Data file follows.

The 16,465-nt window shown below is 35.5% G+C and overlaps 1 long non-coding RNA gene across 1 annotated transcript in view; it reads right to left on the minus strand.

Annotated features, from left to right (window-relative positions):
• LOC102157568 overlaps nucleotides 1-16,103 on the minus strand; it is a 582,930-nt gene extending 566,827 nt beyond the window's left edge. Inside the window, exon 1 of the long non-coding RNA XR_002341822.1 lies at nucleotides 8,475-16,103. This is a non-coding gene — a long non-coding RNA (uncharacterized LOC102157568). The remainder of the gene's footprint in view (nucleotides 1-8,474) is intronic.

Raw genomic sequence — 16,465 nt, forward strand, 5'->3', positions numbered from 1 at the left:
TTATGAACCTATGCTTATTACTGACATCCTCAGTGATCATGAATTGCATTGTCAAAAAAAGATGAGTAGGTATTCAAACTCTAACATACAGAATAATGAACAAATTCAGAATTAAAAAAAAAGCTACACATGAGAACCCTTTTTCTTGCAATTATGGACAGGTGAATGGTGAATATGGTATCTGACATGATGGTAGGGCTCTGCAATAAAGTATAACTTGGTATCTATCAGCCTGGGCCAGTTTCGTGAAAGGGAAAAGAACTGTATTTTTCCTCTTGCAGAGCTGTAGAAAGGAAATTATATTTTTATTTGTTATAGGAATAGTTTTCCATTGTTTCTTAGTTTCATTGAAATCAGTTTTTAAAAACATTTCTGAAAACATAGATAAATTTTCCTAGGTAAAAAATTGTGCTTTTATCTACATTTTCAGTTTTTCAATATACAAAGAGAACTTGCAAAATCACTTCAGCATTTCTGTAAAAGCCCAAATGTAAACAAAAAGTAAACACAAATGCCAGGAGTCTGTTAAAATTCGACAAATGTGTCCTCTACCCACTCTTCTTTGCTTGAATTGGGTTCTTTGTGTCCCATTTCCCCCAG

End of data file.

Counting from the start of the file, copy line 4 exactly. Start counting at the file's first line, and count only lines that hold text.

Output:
Raw genomic sequence — 16,465 nt, forward strand, 5'->3', positions numbered from 1 at the left: